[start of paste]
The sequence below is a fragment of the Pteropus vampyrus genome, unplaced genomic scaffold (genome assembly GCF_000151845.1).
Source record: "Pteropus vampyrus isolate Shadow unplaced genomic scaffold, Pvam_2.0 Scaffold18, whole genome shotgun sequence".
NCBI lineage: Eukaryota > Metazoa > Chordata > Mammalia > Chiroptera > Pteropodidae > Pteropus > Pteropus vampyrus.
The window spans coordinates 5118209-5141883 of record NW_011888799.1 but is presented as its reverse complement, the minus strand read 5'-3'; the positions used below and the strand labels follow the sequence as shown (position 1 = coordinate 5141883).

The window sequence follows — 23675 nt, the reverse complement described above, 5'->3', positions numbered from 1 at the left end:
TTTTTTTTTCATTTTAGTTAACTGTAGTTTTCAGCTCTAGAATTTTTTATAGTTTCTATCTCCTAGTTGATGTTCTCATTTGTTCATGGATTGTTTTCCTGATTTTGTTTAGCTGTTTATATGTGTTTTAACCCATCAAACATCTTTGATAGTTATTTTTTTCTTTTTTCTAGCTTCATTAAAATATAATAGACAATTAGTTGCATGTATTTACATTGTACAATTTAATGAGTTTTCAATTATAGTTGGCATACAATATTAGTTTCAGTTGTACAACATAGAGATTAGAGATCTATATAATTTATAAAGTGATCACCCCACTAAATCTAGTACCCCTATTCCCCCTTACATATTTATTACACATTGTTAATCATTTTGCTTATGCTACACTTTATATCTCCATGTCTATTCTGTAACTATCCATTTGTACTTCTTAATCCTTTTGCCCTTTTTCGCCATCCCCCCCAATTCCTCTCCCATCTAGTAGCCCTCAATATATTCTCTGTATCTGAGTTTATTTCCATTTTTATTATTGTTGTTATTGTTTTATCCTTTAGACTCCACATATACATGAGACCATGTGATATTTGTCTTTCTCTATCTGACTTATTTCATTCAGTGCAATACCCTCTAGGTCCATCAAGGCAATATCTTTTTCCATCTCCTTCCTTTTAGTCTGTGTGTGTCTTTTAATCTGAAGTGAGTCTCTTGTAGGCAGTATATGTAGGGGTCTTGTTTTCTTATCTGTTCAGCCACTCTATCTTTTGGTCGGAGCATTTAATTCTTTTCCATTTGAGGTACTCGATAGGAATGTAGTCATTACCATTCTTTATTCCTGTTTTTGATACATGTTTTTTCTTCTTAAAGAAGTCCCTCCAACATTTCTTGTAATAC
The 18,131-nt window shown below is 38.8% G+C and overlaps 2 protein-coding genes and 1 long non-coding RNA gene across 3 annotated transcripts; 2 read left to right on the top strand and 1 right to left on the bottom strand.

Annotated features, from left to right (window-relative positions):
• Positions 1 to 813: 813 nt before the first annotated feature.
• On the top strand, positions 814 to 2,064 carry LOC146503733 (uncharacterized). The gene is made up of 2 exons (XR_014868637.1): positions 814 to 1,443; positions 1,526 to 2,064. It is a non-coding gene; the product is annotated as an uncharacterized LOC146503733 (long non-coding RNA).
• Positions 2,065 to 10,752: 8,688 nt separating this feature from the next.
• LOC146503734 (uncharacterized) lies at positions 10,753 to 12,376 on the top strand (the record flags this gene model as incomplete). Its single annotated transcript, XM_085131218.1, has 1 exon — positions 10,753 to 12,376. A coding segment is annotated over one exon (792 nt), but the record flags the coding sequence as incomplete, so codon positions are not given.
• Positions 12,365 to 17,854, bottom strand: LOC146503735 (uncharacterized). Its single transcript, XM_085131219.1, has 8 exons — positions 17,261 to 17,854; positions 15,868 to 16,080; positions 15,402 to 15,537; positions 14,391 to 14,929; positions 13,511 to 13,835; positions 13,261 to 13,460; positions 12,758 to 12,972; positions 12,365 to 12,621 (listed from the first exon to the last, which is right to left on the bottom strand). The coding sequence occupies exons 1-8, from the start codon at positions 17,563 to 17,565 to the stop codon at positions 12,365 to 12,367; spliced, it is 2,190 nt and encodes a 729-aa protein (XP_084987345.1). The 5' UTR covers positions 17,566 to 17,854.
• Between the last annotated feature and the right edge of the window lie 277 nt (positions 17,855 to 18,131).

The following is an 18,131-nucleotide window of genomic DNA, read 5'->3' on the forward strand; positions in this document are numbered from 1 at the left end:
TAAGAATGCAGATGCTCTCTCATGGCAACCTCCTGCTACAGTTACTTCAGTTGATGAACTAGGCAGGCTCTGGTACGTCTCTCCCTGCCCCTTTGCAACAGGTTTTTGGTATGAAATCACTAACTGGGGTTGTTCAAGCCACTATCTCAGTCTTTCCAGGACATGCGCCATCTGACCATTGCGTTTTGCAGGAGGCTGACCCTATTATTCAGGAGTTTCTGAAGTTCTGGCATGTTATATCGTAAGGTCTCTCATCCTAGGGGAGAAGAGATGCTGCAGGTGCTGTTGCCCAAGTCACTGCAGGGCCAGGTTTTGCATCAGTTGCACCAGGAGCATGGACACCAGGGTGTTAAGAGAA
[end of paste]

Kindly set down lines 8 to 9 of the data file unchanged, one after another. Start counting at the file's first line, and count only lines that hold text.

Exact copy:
Annotated features, from left to right (window-relative positions):
• Positions 1 to 813: 813 nt before the first annotated feature.